5. Father hear the prayer Tune Sussex


Prayers for Sunday and the week ahead

Prayer encouragement in the Christian life

Prayer is a plant, the seed of which is sown in the heart of every Christian,
if it is well cultivated and nourished it will produce fruit, but if it is neglected, it will wither and die


Though we cannot love you as we ought, O Lord, let us love you as we are able, that guided by your light and kept by your power, we come at the last, into your glorious presence. Amen.
Thomas Ken (1637-1711)

Lord God, Father of all, you have made of one blood all the nations to dwell on the face of this earth. Pour down your spirit of peace, that we may learn to love each other as you have first loved us. Give us tolerance and understanding towards those who are different from us. Shed your love abroad in our hearts that we might break down the walls of partition that divide your people from each other; until all men and women are brought into unity with each other and with you. That all nations and kindreds and tongues, may with one mouth glorify you. Amen

Grant that it may be our meat and drink to do the will of our Father in heaven. Grant unto us to take up whatever cross is laid upon us and gallantly and gladly to carry it. Grant that as we may share his cross, so we may share his crown; as we share his death, so we may share his life. And so grant that having suffered with him, we may also reign with him. This we ask for your love’s sake. Amen.

Prayers for Baptism. Creator Spirit, who in the beginning hovered over the waters, who at Jesus’ baptism descended in the form of a dove, and who at Pentecost was poured out in fire and rushing wind: come to us, open our hearts and minds so that we may hear the life giving word and be renewed by your power. Amen

We pray for those who are to be baptised today, into the family of this church and of all believers. Help us to nurture and encourage them, and help us to be renewed in our own baptismal promises. For the sake of Jesus Christ, Amen.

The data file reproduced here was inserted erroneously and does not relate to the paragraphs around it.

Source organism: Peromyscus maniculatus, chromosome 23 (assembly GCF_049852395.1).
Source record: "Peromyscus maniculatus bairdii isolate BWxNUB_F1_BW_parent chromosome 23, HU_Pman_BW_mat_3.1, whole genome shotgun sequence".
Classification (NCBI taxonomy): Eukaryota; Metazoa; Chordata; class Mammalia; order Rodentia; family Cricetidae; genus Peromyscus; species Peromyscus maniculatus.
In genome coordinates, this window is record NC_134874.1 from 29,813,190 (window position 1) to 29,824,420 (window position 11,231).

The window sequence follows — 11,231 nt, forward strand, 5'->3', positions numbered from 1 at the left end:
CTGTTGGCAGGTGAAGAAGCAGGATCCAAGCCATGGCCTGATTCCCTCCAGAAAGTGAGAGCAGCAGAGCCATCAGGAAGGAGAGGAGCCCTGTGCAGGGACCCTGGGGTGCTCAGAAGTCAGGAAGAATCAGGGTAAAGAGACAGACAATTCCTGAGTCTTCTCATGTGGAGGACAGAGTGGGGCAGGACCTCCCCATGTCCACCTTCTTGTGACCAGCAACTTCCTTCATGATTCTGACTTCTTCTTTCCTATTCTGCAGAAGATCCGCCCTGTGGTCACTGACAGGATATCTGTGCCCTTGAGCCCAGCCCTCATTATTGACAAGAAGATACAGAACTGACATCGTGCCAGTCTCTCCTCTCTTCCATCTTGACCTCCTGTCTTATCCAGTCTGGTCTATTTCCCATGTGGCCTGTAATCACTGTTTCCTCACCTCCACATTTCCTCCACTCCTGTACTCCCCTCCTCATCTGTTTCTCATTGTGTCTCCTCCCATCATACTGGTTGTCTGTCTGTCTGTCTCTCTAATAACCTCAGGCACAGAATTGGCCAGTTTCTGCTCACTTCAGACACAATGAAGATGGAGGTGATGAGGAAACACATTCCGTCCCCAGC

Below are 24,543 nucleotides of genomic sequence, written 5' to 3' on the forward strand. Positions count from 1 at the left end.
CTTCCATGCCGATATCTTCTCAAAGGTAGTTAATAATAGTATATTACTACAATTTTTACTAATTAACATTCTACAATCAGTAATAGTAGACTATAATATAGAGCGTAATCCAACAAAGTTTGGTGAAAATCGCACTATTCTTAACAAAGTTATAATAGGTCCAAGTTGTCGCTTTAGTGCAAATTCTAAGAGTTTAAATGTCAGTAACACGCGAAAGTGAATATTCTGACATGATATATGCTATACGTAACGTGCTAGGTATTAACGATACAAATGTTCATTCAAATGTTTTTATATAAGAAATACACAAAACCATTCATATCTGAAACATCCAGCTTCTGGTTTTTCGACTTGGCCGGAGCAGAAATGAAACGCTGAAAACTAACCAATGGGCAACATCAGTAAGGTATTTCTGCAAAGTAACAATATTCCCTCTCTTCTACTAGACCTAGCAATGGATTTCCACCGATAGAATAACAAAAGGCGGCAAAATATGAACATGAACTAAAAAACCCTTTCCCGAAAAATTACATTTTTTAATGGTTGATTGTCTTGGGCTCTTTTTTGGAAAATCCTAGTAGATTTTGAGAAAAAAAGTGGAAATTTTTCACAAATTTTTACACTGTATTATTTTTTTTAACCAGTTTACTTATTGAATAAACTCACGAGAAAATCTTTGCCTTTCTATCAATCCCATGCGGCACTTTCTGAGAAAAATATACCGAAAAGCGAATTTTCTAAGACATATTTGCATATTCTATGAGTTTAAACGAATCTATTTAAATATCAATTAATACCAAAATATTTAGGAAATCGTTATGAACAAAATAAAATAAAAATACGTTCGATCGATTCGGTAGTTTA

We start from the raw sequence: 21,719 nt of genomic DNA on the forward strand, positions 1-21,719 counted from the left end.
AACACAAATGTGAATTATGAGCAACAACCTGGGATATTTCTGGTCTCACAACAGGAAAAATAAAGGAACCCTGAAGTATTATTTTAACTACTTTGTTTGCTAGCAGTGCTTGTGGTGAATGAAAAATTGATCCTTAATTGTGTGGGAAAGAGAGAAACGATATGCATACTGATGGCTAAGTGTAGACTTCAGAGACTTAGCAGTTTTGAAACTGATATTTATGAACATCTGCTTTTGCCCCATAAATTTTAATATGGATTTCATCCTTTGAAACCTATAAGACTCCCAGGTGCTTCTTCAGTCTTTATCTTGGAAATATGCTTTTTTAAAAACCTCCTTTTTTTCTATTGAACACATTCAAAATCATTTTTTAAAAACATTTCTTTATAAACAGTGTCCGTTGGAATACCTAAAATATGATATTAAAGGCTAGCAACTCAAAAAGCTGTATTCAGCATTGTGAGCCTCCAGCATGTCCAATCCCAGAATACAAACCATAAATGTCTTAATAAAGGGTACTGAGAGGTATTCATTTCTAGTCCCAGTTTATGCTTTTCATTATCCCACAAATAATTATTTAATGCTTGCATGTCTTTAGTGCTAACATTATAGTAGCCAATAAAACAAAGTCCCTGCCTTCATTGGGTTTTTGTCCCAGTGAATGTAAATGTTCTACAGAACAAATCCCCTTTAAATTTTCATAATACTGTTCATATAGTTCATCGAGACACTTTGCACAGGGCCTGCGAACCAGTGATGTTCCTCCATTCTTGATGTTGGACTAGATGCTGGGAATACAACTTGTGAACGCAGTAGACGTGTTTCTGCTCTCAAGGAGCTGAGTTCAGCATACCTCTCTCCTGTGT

Lord God, our Father most loving, we would not even if we could, conceal anything for you, but rejoice rather that you know us as we are and see every desire and every motive of our hearts. Help us, Lord, to strip off every mask and veil when we come into your presence, and to spread before you every thought and every secret of our being, that they may be forgiven purified, amended and blessed by you, through Jesus Christ our Lord. Amen

Additional Material

Verse from scripture

‘I lift up my eyes to you, to you whose throne is in heaven.’ Psalm 123

Collect Prayer

Almighty God, you have broken the tyranny of sin and have sent the Spirit of your Son into our hearts whereby we call you Father: give us grace to dedicate our freedom to your service, that we and all creation may be brought to the glorious liberty of the children of God; through Jesus Christ your Son our Lord, who is alive and reigns with you, in the unity of the Holy Spirit, one God, now and for ever. Amen.


The population of Bedford is about 150,000, yet I often think what a small place Bedford is. There are few secrets, everybody seems to know what is going on and you bump into people you know all over the place. At the time of Jesus Nazareth had a population of perhaps between 500 and 2,000 people. It is no surprise that everybody would know everybody else. They would know who was the child of who, who was married to somebody else. It is the same principle upon which the now ridiculous marriage banns operate.